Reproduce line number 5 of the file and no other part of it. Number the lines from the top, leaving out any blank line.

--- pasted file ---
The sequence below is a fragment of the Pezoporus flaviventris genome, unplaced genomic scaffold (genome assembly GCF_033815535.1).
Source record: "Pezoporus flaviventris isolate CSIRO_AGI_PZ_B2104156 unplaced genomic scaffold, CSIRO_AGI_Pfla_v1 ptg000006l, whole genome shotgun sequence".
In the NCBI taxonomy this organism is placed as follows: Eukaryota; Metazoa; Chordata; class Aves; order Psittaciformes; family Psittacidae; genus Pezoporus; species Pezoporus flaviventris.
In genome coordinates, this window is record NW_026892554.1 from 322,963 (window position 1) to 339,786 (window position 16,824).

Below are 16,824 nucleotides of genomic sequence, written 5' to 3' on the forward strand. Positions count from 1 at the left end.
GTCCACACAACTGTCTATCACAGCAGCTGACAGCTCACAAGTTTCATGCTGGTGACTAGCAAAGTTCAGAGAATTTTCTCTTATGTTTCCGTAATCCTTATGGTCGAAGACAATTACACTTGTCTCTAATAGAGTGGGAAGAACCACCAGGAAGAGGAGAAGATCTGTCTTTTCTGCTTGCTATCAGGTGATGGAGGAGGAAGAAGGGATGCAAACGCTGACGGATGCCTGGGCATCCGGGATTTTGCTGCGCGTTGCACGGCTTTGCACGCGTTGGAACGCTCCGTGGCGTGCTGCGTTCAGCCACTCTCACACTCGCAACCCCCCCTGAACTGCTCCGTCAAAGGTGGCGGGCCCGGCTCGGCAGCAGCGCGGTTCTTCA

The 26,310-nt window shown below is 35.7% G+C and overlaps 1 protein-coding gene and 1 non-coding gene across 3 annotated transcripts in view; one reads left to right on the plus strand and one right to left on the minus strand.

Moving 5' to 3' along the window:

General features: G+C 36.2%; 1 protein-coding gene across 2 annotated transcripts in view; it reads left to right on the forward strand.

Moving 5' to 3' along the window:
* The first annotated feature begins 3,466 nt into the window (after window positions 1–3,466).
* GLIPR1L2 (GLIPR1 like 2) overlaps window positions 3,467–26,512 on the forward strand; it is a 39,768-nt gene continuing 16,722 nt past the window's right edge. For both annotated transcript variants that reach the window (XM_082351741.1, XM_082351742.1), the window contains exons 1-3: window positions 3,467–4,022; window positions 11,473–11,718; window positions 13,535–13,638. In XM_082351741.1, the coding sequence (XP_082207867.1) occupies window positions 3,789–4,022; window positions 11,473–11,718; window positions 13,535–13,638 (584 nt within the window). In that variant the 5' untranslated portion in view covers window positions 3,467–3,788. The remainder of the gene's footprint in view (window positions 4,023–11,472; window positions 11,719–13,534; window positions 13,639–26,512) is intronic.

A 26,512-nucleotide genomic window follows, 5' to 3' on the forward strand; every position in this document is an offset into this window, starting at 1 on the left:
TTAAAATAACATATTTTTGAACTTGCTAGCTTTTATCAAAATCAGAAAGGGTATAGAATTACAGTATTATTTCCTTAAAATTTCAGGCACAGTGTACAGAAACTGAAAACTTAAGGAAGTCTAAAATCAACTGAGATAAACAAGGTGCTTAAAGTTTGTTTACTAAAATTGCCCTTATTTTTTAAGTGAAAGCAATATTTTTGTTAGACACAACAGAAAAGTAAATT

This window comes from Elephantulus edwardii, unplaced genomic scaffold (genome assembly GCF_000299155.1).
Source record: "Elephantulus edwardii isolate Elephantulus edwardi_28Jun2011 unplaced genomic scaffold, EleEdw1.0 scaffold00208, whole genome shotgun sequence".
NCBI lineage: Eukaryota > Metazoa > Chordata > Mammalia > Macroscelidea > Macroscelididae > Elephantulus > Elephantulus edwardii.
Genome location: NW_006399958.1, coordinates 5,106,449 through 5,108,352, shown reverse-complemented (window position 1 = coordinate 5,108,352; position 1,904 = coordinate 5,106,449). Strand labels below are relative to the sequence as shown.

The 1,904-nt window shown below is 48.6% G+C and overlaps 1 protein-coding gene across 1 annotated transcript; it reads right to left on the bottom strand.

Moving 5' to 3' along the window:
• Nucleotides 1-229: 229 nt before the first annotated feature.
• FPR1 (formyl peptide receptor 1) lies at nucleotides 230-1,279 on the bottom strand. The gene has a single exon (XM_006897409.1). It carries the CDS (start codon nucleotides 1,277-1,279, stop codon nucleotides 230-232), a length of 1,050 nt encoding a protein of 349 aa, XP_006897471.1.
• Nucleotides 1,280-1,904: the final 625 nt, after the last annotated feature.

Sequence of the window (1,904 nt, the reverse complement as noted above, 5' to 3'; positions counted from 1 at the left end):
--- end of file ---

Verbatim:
Below are 16,824 nucleotides of genomic sequence, written 5' to 3' on the forward strand. Positions count from 1 at the left end.